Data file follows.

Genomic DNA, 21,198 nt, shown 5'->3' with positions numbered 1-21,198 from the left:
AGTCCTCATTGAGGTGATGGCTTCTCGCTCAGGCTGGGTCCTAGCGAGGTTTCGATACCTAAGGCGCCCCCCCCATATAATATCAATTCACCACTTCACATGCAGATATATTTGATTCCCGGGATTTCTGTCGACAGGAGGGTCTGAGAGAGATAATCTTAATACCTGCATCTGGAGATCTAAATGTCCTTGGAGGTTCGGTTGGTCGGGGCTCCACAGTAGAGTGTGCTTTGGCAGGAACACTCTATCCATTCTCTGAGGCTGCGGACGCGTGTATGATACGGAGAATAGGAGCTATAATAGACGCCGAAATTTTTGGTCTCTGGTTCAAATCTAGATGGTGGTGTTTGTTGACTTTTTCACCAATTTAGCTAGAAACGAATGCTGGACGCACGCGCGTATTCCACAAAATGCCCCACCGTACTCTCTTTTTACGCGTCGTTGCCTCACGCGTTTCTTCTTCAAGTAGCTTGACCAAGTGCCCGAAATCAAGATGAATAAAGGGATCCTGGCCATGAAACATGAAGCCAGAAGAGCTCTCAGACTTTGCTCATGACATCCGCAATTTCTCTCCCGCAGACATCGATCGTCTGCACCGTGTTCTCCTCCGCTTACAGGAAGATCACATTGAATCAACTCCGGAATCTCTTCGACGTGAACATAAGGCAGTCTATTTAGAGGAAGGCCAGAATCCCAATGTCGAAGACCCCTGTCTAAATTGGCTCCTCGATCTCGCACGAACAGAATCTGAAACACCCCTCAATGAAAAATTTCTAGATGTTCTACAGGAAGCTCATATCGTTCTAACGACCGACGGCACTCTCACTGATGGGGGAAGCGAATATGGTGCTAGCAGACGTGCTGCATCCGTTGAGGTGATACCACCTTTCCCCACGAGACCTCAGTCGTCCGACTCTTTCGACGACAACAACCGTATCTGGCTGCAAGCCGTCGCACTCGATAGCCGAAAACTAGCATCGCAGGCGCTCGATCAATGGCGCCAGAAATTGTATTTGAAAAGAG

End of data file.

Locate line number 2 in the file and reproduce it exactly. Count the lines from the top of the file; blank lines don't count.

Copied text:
AGTCCTCATTGAGGTGATGGCTTCTCGCTCAGGCTGGGTCCTAGCGAGGTTTCGATACCTAAGGCGCCCCCCCCATATAATATCAATTCACCACTTCACATGCAGATATATTTGATTCCCGGGATTTCTGTCGACAGGAGGGTCTGAGAGAGATAATCTTAATACCTGCATCTGGAGATCTAAATGTCCTTGGAGGTTCGGTTGGTCGGGGCTCCACAGTAGAGTGTGCTTTGGCAGGAACACTCTATCCATTCTCTGAGGCTGCGGACGCGTGTATGATACGGAGAATAGGAGCTATAATAGACGCCGAAATTTTTGGTCTCTGGTTCAAATCTAGATGGTGGTGTTTGTTGACTTTTTCACCAATTTAGCTAGAAACGAATGCTGGACGCACGCGCGTATTCCACAAAATGCCCCACCGTACTCTCTTTTTACGCGTCGTTGCCTCACGCGTTTCTTCTTCAAGTAGCTTGACCAAGTGCCCGAAATCAAGATGAATAAAGGGATCCTGGCCATGAAACATGAAGCCAGAAGAGCTCTCAGACTTTGCTCATGACATCCGCAATTTCTCTCCCGCAGACATCGATCGTCTGCACCGTGTTCTCCTCCGCTTACAGGAAGATCACATTGAATCAACTCCGGAATCTCTTCGACGTGAACATAAGGCAGTCTATTTAGAGGAAGGCCAGAATCCCAATGTCGAAGACCCCTGTCTAAATTGGCTCCTCGATCTCGCACGAACAGAATCTGAAACACCCCTCAATGAAAAATTTCTAGATGTTCTACAGGAAGCTCATATCGTTCTAACGACCGACGGCACTCTCACTGATGGGGGAAGCGAATATGGTGCTAGCAGACGTGCTGCATCCGTTGAGGTGATACCACCTTTCCCCACGAGACCTCAGTCGTCCGACTCTTTCGACGACAACAACCGTATCTGGCTGCAAGCCGTCGCACTCGATAGCCGAAAACTAGCATCGCAGGCGCTCGATCAATGGCGCCAGAAATTGTATTTGAAAAGAG